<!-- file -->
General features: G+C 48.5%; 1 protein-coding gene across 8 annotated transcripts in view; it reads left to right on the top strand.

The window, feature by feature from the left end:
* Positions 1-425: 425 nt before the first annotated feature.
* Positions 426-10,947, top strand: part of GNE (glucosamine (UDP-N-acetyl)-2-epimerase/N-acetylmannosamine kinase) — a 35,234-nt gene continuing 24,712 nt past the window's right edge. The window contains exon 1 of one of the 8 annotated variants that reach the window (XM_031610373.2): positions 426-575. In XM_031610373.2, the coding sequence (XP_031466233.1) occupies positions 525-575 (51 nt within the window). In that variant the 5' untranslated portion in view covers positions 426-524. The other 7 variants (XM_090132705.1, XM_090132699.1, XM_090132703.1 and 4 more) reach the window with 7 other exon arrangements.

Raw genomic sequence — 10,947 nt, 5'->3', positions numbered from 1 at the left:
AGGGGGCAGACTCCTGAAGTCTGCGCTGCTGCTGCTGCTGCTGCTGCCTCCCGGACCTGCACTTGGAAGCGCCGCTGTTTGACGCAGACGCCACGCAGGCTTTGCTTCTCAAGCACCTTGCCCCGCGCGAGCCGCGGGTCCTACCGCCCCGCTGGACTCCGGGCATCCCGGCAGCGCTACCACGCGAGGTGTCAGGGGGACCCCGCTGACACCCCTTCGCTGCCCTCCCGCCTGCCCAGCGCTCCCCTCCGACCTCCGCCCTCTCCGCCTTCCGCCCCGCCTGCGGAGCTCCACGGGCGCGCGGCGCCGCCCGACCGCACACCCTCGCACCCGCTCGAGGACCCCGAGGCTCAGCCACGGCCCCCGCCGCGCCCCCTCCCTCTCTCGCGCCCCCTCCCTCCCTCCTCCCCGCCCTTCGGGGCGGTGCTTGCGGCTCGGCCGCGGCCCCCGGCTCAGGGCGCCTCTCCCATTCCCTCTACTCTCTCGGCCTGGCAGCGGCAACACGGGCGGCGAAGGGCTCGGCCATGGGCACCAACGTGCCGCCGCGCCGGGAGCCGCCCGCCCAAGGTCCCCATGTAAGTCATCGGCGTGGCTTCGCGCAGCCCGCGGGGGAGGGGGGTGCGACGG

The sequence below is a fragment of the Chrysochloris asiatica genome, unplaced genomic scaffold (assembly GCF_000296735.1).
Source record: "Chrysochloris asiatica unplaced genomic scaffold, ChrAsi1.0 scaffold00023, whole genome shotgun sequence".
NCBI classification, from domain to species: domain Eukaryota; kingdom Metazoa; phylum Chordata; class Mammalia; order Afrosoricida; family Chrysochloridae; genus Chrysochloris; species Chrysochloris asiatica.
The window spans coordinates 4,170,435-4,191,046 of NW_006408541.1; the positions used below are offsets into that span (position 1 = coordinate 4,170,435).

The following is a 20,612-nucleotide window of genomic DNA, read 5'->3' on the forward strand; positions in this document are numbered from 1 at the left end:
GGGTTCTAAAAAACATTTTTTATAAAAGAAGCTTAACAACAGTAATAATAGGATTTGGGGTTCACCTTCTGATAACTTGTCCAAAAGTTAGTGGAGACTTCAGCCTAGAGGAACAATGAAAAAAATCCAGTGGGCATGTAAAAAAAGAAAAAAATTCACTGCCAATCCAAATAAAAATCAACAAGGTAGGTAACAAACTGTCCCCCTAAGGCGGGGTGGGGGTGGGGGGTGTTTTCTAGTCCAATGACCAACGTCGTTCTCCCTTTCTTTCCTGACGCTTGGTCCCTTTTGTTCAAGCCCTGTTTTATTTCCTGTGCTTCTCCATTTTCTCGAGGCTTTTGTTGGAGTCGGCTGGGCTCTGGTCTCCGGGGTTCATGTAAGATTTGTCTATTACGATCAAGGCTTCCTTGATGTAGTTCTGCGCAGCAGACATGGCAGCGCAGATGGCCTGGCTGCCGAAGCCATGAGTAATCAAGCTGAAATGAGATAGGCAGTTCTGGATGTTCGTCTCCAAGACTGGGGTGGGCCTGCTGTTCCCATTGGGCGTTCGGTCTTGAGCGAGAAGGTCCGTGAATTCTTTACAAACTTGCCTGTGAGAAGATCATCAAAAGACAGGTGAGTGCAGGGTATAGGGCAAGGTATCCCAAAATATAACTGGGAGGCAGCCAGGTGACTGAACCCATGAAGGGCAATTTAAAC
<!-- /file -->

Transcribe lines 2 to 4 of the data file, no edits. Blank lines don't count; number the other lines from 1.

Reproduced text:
The window, feature by feature from the left end:
* Positions 1-425: 425 nt before the first annotated feature.
* Positions 426-10,947, top strand: part of GNE (glucosamine (UDP-N-acetyl)-2-epimerase/N-acetylmannosamine kinase) — a 35,234-nt gene continuing 24,712 nt past the window's right edge. The window contains exon 1 of one of the 8 annotated variants that reach the window (XM_031610373.2): positions 426-575. In XM_031610373.2, the coding sequence (XP_031466233.1) occupies positions 525-575 (51 nt within the window). In that variant the 5' untranslated portion in view covers positions 426-524. The other 7 variants (XM_090132705.1, XM_090132699.1, XM_090132703.1 and 4 more) reach the window with 7 other exon arrangements.